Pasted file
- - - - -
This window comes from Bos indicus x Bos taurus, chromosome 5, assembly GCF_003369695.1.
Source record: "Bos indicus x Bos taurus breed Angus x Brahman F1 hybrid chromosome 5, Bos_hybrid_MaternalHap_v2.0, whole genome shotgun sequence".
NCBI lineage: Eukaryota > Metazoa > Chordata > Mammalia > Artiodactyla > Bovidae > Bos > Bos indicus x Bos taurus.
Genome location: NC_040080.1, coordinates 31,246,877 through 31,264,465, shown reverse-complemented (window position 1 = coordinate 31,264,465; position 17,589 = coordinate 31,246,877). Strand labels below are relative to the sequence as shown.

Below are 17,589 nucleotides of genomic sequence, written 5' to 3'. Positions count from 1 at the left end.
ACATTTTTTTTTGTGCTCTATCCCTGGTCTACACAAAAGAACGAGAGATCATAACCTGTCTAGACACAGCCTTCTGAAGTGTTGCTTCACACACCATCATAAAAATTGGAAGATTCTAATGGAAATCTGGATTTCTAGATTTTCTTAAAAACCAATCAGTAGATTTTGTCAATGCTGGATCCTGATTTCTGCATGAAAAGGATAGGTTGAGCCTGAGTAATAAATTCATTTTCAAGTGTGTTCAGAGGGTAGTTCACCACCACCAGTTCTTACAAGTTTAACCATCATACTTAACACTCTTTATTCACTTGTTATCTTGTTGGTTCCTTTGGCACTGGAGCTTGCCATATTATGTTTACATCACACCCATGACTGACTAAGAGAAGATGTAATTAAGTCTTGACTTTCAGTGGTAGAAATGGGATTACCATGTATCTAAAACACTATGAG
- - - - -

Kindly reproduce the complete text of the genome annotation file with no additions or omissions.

This window comes from Bos indicus x Bos taurus, chromosome 5, assembly GCF_003369695.1.
Source record: "Bos indicus x Bos taurus breed Angus x Brahman F1 hybrid chromosome 5, Bos_hybrid_MaternalHap_v2.0, whole genome shotgun sequence".
NCBI lineage: Eukaryota > Metazoa > Chordata > Mammalia > Artiodactyla > Bovidae > Bos > Bos indicus x Bos taurus.
Genome location: NC_040080.1, coordinates 31,246,877 through 31,264,465, shown reverse-complemented (window position 1 = coordinate 31,264,465; position 17,589 = coordinate 31,246,877). Strand labels below are relative to the sequence as shown.

Below are 17,589 nucleotides of genomic sequence, written 5' to 3'. Positions count from 1 at the left end.
ACATTTTTTTTTGTGCTCTATCCCTGGTCTACACAAAAGAACGAGAGATCATAACCTGTCTAGACACAGCCTTCTGAAGTGTTGCTTCACACACCATCATAAAAATTGGAAGATTCTAATGGAAATCTGGATTTCTAGATTTTCTTAAAAACCAATCAGTAGATTTTGTCAATGCTGGATCCTGATTTCTGCATGAAAAGGATAGGTTGAGCCTGAGTAATAAATTCATTTTCAAGTGTGTTCAGAGGGTAGTTCACCACCACCAGTTCTTACAAGTTTAACCATCATACTTAACACTCTTTATTCACTTGTTATCTTGTTGGTTCCTTTGGCACTGGAGCTTGCCATATTATGTTTACATCACACCCATGACTGACTAAGAGAAGATGTAATTAAGTCTTGACTTTCAGTGGTAGAAATGGGATTACCATGTATCTAAAACACTATGAG